As World War II came to its conclusion in 1945, hairstyles for years after reflected the constraints of wartime--hair was kept short, curly and manageable. Hollywood flaunted a different look. The silver screen highlighted long and wavy tresses, and sirens such as Veronica Lake epitomised beauty. But on the streets, women cut their flowing hair when they war began, and styles such as the pageboy and middy were more prevalent.
The 1940s pageboy hairstyle was different from its sleeker versions in the 1950s and 60s, because it had a lot more volume. Women set their curls by wetting and pin-curling the hair, sometimes overnight. They later vigorously brushed the styles, curling the hair under, to get the desired look---mimicking an English page or servant.
A 1940s pageboy style needs a traditional bob, but with a side part, instead of the centre part prevalent in the 1920s. Incidentally, the side part was a signature of the 1940s, as it was the foundation for most styles.
Middy is a nickname for a navy midshipman, and it was translated into naval-inspired style and haircuts. The haircut was a layered cut, dictated by a very strict, almost military-like measuring system. The traditional middy is only 4 inches at the longest point. The "baby middy" was 3 inches, the "middy plus" was 4 1/2 inches, and the "middy long" was 6 inches at its longest length. Women used pin-curls or regular curler to style the middy cut, and brushed it to give a full and fluffy look.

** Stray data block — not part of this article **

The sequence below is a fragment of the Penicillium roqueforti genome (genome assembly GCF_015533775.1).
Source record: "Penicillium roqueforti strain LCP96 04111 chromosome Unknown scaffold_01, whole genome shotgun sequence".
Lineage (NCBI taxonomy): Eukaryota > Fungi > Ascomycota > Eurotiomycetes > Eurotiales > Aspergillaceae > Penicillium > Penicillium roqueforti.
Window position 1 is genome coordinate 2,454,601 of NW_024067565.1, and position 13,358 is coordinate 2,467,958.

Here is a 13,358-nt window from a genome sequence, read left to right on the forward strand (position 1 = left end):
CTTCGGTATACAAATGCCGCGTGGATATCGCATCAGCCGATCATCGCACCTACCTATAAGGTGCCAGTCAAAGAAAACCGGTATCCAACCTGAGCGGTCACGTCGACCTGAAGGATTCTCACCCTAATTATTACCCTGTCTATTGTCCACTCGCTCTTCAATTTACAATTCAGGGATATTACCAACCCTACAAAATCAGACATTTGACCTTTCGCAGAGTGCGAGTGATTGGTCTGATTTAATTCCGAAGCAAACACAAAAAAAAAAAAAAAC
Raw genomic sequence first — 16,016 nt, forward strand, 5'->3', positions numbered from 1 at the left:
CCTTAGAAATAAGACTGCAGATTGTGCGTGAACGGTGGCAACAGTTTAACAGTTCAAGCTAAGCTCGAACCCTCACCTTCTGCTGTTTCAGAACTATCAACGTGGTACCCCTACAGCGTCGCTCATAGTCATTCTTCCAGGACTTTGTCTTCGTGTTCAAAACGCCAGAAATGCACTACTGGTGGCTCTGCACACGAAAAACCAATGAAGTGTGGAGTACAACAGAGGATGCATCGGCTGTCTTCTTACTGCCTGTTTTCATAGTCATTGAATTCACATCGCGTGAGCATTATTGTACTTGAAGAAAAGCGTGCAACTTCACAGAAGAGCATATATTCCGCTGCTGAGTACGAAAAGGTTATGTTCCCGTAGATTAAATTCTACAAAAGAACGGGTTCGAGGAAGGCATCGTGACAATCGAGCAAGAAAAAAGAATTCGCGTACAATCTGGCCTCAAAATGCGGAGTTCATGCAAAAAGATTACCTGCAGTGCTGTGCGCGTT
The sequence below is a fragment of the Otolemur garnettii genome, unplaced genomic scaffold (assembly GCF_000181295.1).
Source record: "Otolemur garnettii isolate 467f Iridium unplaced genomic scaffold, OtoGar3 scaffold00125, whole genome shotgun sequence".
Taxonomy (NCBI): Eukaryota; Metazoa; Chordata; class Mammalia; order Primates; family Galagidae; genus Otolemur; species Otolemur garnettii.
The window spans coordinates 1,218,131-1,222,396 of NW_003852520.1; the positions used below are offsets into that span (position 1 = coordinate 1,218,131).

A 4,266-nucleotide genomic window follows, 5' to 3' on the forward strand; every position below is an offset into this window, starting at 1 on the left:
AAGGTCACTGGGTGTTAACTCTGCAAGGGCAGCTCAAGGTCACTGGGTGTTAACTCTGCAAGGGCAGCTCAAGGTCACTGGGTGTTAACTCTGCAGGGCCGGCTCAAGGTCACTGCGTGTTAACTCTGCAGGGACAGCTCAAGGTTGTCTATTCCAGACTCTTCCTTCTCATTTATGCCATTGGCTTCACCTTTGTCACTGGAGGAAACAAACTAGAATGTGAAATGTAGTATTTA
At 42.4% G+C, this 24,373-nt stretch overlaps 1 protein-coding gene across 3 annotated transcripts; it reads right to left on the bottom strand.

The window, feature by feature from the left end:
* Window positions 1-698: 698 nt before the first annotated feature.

Contrary to older up-dos, the 1940s upsweep was the product of a short haircut, called the contour cut. The stylist sectioned the hair into five parts, and cut the hair to 2 to 3 inches, depending on the region of the head. This helped give the illusion of a wavy up-do, without all the bulk that would naturally weigh the hair down. The stylist "moulded" the cut hair through finger-waving and pin-curling to get the desired sculpted look. The woman then wore a scarf when sleeping or in leisure activities to help keep hair in place. Bette Davis wore a contoured upsweep.
Finger-waves were tight and to the head in the 1920s and '30s, but the 1940s ushered in a more free flowing water-waving style. A hairstyle made famous by Veronica Lake, the soft cascading wave style stems from the classic long bob with a deep side part. The technique is called water waving, because the hair had to be wet to set the waves. Long two-pronged metal clips embed a deep wave into the hair. As a final touch the hair is curled at the end to add bounce to the hairstyle.
The "victory roll" was an aeroplane manoeuvre, but by the end of WWII, women embraced it as a hairstyle. The stylist sectioned the hair into thirds, starting with a part from ear to ear, and then another part down the middle of the head, dividing the front into two sides. After parting, the stylist hair wet and pin-curled the hair, curling upward from the ear to the middle of the head. When the set dried, the hair was brushed out and curled to form two big rolls, one on either side of the head, before being bobby pinned down to create a loose roll. Victory rolls are common in many pin-up pictures and 1940s imagery, as it became one of the quintessential styles associated with the post-war era.